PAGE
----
“We see ourselves as we really are, and knowing ourselves we cannot condemn the other. We remember with a blush the public sin that made us mortal. We recognize with dismay the private sin that curls within us in fear of exposure. Then the whole world changes when we know ourselves. We gentle it. The fruit of self-knowledge is kindness. Broken ourselves, we bind tenderly the wounds of the other.” ~Joan Chittister, from the Illuminated Life
When I was a young person I was mean. Vicious, at times. I wanted to say that, “I wasn’t very nice,” because that seems easier to say and maybe easier for you to hear. “Not very nice,” I imagine, has a better slot in the pigeon holes we assign people–that is, it’s a little higher up than just plain, “Mean.” I have an explanation for the anger that drove me to be so mean, but I know that if you were on the receiving end of my temper, my mouth, my attitude (or the person in your life who was just like me) it just sounds like excuses. A friend once said to me that he doesn’t believe that people really change, I know that isn’t true. I’m not mean anymore.
I work in pharmacy. That has nothing to do with being mean, though not being mean certainly helps me get along with my co-workers and improves my customer service skills. I have resting bitch face, though that’s not the same as being mean. But I digress. In pharmacy, every single drug belongs to a class that, among many other things, indicates how carefully they are kept track of. The “controls” are the drugs that are likely to be diverted or abused. Drugs for pain usually. From the way they’re ordered, to received, to dispensed, to disposed, they’re treated differently. They’re tracked carefully. They’re counted daily, double counted. They matter. Not that the Prozacs and amoxicillins don’t matter too, but let’s face it, they’re not Vicodin or morphine! When one of these tablets is broken, as will sometimes happen as they are bottled or shipped, they are marked as such, set aside and sent back with packing slips and other documentation sent to government buildings in Philly. Not a Prozac though. A broken Prozac can be tossed into the Hazardous Waste bin and picked up every three months with the other, not-Vicodin or morphine tablets and capsules. It’s all about the class they belong to.
So why am I giving you the Pharmacy Operations lesson? Because of Teddi.
A few days ago a post appeared on my news feed that had been reposted from the area paper from where I grew up. The news story was about a woman who had allegedly broken into a house while the owner was there sleeping. She stole some cash, some cans of beer and some salami sandwiches. Now, under other circumstances, I may have laughed at the absurdity of that. The cash amount was $30. Thirty fucking dollars. I haven’t spent $30 today only because I haven’t left the house with my wallet. Six to nine cans of Budweiser, they were that specific, I guess they’re looking down the line at compensation. And the salami sandwiches. Like I said, I would’ve laughed. But I didn’t. Because, in what I’m guessing was the picture they took of her at the police station, there she was. It was Teddi. She was looking right into the camera, right out of the photo, out of my iPad screen and looking right at me. I didn’t see anything remotely funny. I saw sad, and desperate, and hopeless and at-the-end-of-the-road tired.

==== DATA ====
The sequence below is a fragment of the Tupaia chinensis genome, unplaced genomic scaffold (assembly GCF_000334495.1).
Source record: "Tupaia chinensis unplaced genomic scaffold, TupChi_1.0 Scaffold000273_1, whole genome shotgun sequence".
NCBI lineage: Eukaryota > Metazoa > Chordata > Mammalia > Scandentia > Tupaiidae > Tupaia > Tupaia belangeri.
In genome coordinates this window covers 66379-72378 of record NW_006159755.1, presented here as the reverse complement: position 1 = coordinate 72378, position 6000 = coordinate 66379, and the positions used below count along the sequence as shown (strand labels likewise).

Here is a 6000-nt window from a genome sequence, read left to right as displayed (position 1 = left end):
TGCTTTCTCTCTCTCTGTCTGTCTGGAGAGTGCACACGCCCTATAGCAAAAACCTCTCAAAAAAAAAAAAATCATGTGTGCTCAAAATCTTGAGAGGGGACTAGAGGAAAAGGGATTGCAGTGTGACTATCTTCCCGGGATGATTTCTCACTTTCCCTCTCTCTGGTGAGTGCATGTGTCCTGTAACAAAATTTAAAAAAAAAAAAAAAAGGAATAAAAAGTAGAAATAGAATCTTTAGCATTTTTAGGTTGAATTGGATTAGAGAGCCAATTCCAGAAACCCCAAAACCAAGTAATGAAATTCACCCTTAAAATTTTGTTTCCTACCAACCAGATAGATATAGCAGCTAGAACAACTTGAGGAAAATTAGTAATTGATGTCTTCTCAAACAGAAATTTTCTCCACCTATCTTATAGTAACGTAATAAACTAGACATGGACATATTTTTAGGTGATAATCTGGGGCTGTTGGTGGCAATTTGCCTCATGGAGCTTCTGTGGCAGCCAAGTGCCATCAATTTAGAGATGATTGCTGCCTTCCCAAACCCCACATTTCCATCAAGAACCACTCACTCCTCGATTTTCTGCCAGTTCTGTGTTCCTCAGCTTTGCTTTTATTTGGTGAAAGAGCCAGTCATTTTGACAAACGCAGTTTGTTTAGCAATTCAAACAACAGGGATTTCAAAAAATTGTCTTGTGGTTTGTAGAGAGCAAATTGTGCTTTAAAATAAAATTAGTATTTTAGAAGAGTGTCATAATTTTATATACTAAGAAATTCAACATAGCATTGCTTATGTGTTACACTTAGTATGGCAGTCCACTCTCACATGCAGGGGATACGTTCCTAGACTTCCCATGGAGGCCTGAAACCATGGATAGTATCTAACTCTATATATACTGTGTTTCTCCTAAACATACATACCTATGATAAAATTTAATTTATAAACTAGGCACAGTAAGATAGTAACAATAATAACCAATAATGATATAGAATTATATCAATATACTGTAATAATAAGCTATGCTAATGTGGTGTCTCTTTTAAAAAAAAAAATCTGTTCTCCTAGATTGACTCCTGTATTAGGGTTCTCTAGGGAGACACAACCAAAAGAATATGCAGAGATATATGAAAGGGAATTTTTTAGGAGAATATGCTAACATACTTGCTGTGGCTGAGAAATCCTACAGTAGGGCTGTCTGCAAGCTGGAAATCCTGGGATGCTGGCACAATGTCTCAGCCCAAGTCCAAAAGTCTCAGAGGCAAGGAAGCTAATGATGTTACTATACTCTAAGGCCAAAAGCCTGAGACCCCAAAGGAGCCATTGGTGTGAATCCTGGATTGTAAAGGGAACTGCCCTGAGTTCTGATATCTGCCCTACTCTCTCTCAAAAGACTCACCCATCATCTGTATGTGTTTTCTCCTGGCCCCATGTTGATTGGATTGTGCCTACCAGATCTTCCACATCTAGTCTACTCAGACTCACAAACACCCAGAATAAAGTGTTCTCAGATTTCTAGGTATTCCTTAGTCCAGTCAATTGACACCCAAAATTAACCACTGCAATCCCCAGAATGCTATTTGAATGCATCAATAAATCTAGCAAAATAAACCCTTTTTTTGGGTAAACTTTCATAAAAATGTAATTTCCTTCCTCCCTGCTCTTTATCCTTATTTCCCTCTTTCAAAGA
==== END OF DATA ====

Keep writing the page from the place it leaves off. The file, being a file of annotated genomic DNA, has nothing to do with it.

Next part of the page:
And then, the comments. Oh my god. People just piled on. I get it. It’s so tempting, so easy to say whatever shit that comes to mind from so far away. Being electronically removed makes it easier to express our judgments. Maybe we say something because it’s funny or to show how clever we can be. It’s harder to resist. It’s harder yet to say nothing, or, to go against the grain and come from a different perspective. And to be sure there were some who did that for this post about Teddi. They remembered her from childhood, they offered love and support, they warned that we needed to be careful in case her kids happened to read the post, and our comments. They tried to understand. And I don’t know, maybe the person who posted it had been the man she stole from. Or his child, or friend from church. Maybe they had been on the receiving end of something that she represented; so even though my first thought was, “why would you put this out here for no other apparent reason than to shame her?” I have to admit that I just don’t know the whole story.
“Yes Susan, but why were you talking about the drugs?” Because I think this is what we do to people too. I think that what class they’re in determines how they’re treated when they’re broken. If they matter, according to whatever standards we hold up to measure them by; that is, if they have the good fortune of beauty, money, intelligence, fame, education, or being from the right family, we’ll acknowledge their brokenness. We’ll set them apart. Document it. Treat them carefully. But if they don’t meet the standards, well, then the Hazardous Waste bin is the best they can hope for.
It just made me sad. Her picture. Seeing her like that. Seeing what had happened to her. And the truth, really, is that could’ve been me: Different decisions. Different choices. Different mom. Different class. But I have the good fortune of being treated like morphine.